Websites: the four pillars of wisdom

Websites: the four pillars of wisdomThere are four pillars of wisdom when it comes to websites - value, trust, usability and presentation. Get these four elements right and you will have an effective and engaging website that attracts more visitors. Sonja Jefferson of Valuable Content explains

I'm often asked to evaluate a business website before I get down to rewriting the content.

As an independent, it's easier to give a fresh perspective, without being mired down in the detail. I try to think like a customer and review the site from their point of view.

Here are the four crucial elements that customers have come to expect from a company website, and some ideas on how to fulfil them.


There was a time when company websites were over-designed, hype-filled brochures, bursting with phrases such as "world class" and "cutting edge".

This approach was supposed to wow customers into action. It worked for a time when we were web-green and gullible, but today customers rightly expect more.

We want value. We want to know how the sites we visit will help us solve our problems and achieve our goals.

  • Focus on customer problems. Tell your customers, in language they understand, exactly how you help clients in their position.
  • Segment your customers. For each group, describe their business problems and say how you will solve them. Show the benefits you will bring.
  • Make yourself useful. Serve your customers with valuable content - educational articles, papers, resources, ebooks, video clips, audio files, cartoons - whatever content will best help them to solve their business problems.
  • Prove the value. Show that current customers have had success; provide case studies and testimonials that show the real benefit of what you do.


Trust and credibility are big, big issues on the web. There are millions of company sites up there and not all of them are reputable. Web users are a suspicious bunch. How can you win the confidence of your visitors? Here are a few ideas:

  • Provide information on your people - your management team and key customer contacts. Show photos of real people so they know who they'll be dealing with. Enable your customers to make contact with your team directly.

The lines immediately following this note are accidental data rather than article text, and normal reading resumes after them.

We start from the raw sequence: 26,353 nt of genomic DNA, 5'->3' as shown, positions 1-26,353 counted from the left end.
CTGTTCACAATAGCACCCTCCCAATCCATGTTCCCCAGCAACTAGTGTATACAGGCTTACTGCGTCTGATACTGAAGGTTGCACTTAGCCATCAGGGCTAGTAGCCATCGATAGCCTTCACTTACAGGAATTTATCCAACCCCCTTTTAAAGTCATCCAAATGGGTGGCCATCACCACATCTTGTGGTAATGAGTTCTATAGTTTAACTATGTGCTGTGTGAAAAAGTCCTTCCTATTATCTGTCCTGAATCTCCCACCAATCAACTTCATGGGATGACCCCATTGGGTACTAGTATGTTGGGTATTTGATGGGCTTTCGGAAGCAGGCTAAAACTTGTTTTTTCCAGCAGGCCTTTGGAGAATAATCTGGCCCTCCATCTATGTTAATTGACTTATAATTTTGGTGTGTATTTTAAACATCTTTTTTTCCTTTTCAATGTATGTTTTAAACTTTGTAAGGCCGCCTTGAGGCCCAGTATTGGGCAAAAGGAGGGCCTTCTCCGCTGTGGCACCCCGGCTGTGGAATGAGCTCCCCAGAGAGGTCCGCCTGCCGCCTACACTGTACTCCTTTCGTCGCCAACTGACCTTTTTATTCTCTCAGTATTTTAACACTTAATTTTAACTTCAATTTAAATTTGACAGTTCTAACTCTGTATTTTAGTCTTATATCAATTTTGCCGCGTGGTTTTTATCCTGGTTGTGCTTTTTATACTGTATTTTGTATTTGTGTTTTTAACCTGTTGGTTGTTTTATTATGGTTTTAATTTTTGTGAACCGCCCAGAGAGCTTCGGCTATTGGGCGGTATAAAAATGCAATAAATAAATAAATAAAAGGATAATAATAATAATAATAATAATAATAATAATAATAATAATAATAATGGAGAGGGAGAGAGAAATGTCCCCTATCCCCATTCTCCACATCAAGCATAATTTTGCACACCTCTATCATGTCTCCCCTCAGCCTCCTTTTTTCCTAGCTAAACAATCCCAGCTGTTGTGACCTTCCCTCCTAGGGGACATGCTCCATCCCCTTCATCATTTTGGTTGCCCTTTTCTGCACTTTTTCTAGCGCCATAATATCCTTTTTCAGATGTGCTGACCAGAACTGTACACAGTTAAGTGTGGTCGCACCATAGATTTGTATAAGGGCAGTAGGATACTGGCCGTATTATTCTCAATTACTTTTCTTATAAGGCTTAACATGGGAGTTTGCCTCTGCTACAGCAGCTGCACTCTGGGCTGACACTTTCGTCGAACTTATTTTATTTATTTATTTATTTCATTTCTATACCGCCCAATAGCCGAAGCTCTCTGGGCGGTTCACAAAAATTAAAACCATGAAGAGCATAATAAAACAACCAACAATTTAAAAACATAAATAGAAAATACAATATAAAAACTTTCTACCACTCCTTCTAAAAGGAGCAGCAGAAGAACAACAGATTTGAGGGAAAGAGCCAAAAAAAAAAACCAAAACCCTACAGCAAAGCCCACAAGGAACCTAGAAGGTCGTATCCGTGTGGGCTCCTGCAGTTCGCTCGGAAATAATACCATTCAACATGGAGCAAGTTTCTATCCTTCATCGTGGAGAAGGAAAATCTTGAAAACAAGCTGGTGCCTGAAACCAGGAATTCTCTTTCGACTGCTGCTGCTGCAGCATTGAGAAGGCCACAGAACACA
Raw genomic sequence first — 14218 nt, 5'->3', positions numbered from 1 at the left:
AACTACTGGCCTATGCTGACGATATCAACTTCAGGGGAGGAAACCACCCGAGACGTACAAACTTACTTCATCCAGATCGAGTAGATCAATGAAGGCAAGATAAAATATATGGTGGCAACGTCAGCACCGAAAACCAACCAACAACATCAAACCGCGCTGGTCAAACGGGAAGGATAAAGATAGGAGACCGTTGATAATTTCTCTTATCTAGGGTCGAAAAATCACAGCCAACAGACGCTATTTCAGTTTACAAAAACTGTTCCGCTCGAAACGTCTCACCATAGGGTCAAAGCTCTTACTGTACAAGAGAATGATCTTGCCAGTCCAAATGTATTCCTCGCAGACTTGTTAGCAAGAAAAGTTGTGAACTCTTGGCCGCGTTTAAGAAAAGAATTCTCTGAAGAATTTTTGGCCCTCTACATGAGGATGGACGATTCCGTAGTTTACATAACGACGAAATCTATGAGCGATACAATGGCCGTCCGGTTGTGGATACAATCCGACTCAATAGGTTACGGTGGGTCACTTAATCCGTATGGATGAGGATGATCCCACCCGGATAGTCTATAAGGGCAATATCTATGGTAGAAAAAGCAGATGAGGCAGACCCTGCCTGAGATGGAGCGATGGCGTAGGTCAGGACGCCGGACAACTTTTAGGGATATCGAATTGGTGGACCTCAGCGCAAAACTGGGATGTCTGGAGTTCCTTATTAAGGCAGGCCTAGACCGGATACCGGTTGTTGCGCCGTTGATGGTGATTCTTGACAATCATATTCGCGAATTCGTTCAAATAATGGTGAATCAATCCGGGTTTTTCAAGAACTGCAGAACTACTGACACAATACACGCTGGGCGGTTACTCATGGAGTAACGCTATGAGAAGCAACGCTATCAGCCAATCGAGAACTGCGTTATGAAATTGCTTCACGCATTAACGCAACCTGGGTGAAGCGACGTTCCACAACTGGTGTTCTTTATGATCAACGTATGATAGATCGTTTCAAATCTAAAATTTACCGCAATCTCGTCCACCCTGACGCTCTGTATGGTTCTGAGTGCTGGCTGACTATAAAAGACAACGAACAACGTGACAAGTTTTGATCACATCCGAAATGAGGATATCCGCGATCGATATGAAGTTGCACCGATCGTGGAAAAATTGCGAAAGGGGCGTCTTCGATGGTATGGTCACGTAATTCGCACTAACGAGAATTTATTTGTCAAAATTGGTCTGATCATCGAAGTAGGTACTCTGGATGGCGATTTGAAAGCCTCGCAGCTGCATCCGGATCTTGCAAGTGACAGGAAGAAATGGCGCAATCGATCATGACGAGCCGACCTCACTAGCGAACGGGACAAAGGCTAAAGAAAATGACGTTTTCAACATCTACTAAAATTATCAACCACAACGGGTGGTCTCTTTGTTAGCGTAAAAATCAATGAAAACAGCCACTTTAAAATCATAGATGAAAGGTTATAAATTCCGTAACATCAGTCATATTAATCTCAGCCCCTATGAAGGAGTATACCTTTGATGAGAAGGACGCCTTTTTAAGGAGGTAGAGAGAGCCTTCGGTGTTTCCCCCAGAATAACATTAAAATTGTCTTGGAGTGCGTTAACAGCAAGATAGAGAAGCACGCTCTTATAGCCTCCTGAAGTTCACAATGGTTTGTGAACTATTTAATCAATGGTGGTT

• Use social media and provide links from your website. One of the major benefits of getting your company into social networking is the ability to show that your company is made up of real people with opinions, passion and expertise in their marketplace. Social media enables you to connect with your customers.
  • Keep your website up-to-date - provide fresh content, regularly updated. Don't let your website go stale. If you don't update your company news, for instance, visitors may think you've gone out of business.
  • Provide testimonials from customers and case studies that tell the story of their success thanks to your services or products.
  • Be approachable and genuine. People like to do business with people. Genuinely communicate through your site and you'll form a connection.


As usability expert Jakob Nielsen says: "The web is a tool. If it's convenient, people will use it; if not, they won't." Today, users are far less tolerant of difficult sites.

It's all very well providing information that gets customers to trust and value your services, but you've got to make sure people can find it. Make your website easy to use, so your customers can get to the information they want, fast.

  • Pay close attention to navigation - plan and organise your content carefully. If you're redesigning your site, build a wireframe first.
  • Test your navigation with real customers. Give them a task and see how easy it is for them to achieve this. Tweak the navigation accordingly.
  • Follow web conventions such as recognisable page names. Web layout has become standardised.
  • Write for the web: poor writing makes websites fail.
  • Design your home page carefully. This is where web usability usually succeeds or fails.
  • Make your contact details easy to spot.
  • Usability for all. Make sure your site is accessible to everyone, including the disabled - follow WC3 guidelines.


You'll notice that presentation is fourth in the list. Colour schemes, branding and imagery are important of course, but must not be prioritised at the expense of usability and content.

  • Hire a professional web designer to make the site visually appealing to your customers: bad design can frighten customers away; good design adds interest and will help to draw them in.
  • Don't overcomplicate things - make it interesting but also simple, consistent and free of clutter.
  • Pay attention to typography as well as graphics - make sure your content is easy to read.
  • Avoid bloated design and splash pages - these will detract from your content.

Written by Sonja Jefferson of Valuable Content.

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Sonja Jefferson

Sonja is a marketing consultant, content specialist and business book project manager with a background in B2B sales.

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